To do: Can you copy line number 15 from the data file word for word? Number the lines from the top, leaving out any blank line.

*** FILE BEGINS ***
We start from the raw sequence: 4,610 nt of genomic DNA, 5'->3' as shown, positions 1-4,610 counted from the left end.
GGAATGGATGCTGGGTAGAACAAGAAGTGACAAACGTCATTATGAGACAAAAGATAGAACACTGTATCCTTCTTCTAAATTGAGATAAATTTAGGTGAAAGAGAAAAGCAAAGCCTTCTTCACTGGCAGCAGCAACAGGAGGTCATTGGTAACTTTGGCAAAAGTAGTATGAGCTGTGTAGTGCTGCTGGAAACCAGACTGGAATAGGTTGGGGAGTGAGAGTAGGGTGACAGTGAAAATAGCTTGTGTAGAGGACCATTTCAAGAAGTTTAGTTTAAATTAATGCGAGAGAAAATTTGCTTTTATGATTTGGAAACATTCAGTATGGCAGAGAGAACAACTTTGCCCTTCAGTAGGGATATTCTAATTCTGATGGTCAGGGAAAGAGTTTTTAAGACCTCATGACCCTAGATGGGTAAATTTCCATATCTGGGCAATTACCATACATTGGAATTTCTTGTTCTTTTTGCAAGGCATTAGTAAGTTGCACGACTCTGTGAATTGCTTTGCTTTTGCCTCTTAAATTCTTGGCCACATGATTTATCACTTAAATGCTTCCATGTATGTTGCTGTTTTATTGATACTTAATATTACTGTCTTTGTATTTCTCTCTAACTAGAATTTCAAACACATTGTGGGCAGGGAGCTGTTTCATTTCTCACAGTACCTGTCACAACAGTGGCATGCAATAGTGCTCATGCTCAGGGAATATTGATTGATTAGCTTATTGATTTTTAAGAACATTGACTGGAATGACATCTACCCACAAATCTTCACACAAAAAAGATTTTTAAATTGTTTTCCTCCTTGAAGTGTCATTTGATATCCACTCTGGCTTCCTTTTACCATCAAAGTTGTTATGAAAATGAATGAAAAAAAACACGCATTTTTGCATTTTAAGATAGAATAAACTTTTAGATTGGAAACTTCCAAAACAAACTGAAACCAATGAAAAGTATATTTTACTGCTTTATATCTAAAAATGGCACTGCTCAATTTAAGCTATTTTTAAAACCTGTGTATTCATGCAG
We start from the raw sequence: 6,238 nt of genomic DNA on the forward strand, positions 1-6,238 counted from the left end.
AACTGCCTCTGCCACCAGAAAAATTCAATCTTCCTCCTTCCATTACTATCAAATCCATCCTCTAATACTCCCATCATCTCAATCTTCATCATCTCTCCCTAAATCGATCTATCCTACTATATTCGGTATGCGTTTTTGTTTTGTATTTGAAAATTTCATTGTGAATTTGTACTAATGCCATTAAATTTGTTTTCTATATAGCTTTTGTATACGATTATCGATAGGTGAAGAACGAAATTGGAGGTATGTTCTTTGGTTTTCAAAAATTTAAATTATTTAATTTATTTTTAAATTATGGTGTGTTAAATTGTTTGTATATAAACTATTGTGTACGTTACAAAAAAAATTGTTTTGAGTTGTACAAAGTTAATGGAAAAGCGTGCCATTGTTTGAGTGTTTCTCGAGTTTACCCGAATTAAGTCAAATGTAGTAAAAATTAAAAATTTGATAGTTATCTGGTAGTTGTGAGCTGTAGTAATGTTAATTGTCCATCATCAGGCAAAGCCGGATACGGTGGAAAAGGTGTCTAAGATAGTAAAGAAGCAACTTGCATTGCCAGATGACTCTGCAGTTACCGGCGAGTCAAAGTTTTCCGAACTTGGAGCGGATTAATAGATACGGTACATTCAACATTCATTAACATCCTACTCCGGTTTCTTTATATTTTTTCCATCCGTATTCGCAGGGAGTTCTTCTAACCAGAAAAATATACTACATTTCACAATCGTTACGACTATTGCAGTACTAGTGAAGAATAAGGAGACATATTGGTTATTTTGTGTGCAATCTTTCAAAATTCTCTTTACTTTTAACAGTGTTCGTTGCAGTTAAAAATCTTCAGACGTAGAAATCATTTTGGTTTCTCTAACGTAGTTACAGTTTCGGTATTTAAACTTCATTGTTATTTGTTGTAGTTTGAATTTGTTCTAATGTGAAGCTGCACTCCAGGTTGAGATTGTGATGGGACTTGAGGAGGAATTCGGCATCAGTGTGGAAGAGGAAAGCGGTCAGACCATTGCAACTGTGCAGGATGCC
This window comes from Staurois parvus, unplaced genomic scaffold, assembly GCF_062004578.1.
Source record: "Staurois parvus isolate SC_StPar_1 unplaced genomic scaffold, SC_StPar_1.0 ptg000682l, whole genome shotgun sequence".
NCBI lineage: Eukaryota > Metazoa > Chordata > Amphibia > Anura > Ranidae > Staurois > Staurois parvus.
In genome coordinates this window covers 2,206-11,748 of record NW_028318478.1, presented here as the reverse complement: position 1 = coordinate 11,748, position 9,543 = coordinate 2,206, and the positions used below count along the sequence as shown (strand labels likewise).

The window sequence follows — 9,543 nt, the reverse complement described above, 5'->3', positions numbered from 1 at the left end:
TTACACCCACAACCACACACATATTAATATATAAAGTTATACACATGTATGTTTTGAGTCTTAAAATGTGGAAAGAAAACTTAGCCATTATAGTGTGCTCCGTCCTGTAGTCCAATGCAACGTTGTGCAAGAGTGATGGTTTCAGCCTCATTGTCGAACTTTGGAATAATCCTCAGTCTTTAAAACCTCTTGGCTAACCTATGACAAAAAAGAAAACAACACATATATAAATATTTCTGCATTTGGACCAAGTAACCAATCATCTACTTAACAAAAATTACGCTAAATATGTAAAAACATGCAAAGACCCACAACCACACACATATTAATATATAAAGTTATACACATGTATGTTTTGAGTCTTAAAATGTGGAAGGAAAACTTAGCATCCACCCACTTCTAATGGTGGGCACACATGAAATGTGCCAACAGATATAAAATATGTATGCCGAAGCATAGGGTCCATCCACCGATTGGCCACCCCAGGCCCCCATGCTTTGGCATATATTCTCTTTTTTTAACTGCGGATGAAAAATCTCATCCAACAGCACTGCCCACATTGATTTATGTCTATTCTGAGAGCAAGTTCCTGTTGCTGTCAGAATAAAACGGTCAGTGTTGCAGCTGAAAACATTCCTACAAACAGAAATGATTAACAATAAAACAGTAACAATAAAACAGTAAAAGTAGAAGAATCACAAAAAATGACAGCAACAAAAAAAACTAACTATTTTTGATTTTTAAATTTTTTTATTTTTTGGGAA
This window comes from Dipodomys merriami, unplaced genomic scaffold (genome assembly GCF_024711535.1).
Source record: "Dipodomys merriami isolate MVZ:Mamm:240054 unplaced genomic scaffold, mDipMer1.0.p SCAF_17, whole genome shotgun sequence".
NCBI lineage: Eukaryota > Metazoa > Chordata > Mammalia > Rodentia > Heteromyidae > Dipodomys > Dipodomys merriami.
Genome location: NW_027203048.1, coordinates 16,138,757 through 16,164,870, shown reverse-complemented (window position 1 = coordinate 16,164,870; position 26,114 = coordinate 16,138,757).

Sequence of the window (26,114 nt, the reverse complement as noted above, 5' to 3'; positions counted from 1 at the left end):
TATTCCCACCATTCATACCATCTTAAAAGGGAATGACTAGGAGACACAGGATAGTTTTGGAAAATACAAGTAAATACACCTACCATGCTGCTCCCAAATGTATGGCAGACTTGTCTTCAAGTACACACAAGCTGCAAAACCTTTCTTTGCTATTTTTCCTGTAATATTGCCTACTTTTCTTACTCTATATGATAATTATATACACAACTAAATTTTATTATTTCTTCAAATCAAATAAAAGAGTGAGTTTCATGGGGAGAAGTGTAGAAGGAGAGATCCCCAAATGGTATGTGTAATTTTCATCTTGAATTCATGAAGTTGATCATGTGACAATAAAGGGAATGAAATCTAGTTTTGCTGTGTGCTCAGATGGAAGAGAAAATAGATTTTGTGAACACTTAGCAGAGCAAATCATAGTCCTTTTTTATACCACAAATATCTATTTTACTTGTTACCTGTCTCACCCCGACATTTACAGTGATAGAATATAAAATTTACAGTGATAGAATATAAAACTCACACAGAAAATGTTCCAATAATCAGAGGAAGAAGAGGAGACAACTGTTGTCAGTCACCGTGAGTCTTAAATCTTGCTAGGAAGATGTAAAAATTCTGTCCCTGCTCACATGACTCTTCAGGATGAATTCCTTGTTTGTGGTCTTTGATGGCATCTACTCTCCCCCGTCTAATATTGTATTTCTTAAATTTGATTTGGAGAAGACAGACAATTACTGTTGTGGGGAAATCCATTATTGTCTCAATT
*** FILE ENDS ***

Sequence of the window (26,114 nt, the reverse complement as noted above, 5' to 3'; positions counted from 1 at the left end):